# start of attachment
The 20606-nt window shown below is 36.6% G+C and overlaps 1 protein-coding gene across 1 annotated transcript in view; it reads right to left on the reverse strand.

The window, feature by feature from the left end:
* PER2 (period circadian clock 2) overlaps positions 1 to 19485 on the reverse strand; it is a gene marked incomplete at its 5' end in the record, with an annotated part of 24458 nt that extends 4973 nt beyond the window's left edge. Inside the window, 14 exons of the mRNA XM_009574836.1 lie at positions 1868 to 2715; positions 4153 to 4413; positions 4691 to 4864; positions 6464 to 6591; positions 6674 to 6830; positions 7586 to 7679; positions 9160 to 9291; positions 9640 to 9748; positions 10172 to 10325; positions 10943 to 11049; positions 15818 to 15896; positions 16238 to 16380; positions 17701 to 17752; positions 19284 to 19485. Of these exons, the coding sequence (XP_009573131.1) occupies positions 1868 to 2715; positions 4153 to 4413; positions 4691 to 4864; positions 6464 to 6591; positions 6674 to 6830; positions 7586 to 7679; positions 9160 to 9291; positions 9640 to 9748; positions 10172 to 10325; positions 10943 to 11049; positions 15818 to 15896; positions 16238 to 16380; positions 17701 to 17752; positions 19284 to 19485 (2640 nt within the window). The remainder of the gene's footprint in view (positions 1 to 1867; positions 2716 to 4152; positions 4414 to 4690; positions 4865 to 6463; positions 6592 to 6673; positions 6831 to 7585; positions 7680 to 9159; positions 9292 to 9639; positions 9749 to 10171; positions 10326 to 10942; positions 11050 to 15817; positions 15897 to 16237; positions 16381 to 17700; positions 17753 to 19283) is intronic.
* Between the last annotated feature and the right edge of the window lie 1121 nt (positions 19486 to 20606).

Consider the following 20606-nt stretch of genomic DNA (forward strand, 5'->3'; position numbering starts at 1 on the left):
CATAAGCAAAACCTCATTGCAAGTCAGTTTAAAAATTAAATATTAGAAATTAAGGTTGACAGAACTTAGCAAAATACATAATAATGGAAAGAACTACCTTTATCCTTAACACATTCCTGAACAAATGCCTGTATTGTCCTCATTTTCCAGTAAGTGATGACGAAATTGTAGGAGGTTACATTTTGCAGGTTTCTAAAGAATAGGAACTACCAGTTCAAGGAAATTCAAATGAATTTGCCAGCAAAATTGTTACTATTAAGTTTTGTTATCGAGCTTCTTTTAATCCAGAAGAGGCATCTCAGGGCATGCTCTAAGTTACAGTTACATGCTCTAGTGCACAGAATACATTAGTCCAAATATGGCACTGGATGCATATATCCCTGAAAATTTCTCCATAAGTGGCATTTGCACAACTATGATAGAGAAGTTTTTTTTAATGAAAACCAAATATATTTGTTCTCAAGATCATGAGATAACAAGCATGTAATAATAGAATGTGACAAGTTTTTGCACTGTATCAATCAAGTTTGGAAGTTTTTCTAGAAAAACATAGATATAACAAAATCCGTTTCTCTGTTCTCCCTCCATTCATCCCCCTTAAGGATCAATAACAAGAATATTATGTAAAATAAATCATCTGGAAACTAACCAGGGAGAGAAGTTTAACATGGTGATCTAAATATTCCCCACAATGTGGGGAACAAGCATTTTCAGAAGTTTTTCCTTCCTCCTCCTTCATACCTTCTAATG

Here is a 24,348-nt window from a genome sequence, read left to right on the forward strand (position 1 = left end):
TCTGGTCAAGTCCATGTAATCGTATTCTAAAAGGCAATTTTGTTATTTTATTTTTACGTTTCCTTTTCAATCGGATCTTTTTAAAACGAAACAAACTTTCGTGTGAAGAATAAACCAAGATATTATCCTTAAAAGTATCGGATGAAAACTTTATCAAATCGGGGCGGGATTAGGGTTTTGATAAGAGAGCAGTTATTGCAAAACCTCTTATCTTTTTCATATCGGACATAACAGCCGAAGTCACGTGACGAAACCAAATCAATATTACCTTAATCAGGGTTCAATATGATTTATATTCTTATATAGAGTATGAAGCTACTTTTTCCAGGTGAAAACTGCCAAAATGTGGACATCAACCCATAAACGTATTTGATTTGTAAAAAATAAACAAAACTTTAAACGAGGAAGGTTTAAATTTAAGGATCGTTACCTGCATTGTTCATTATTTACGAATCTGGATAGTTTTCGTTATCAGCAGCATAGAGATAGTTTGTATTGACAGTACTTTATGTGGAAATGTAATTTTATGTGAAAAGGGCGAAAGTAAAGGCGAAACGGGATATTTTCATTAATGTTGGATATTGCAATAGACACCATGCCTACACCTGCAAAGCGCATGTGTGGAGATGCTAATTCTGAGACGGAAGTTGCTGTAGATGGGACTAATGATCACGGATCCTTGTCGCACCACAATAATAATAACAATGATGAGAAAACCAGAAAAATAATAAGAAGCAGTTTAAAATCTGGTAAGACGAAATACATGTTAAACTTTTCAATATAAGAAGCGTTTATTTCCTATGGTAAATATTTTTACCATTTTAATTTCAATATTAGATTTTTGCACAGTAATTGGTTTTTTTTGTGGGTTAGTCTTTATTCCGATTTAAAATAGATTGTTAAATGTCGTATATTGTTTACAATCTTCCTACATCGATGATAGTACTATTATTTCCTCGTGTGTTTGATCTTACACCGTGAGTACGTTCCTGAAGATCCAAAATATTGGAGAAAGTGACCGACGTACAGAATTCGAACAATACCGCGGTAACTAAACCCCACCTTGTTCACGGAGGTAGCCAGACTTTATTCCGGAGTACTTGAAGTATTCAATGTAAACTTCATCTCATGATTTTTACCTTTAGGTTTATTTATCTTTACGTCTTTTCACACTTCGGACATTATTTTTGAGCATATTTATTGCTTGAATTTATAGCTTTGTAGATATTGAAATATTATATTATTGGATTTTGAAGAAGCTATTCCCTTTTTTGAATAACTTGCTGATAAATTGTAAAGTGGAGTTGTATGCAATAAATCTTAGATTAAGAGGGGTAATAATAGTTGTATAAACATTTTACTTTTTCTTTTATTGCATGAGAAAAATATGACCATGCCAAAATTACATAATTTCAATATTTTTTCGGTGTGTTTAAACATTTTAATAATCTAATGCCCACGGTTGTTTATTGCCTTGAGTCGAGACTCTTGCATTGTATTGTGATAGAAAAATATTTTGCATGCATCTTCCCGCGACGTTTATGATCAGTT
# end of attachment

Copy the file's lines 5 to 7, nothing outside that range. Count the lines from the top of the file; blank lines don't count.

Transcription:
Consider the following 20606-nt stretch of genomic DNA (forward strand, 5'->3'; position numbering starts at 1 on the left):
CATAAGCAAAACCTCATTGCAAGTCAGTTTAAAAATTAAATATTAGAAATTAAGGTTGACAGAACTTAGCAAAATACATAATAATGGAAAGAACTACCTTTATCCTTAACACATTCCTGAACAAATGCCTGTATTGTCCTCATTTTCCAGTAAGTGATGACGAAATTGTAGGAGGTTACATTTTGCAGGTTTCTAAAGAATAGGAACTACCAGTTCAAGGAAATTCAAATGAATTTGCCAGCAAAATTGTTACTATTAAGTTTTGTTATCGAGCTTCTTTTAATCCAGAAGAGGCATCTCAGGGCATGCTCTAAGTTACAGTTACATGCTCTAGTGCACAGAATACATTAGTCCAAATATGGCACTGGATGCATATATCCCTGAAAATTTCTCCATAAGTGGCATTTGCACAACTATGATAGAGAAGTTTTTTTTAATGAAAACCAAATATATTTGTTCTCAAGATCATGAGATAACAAGCATGTAATAATAGAATGTGACAAGTTTTTGCACTGTATCAATCAAGTTTGGAAGTTTTTCTAGAAAAACATAGATATAACAAAATCCGTTTCTCTGTTCTCCCTCCATTCATCCCCCTTAAGGATCAATAACAAGAATATTATGTAAAATAAATCATCTGGAAACTAACCAGGGAGAGAAGTTTAACATGGTGATCTAAATATTCCCCACAATGTGGGGAACAAGCATTTTCAGAAGTTTTTCCTTCCTCCTCCTTCATACCTTCTAATG

Here is a 24,348-nt window from a genome sequence, read left to right on the forward strand (position 1 = left end):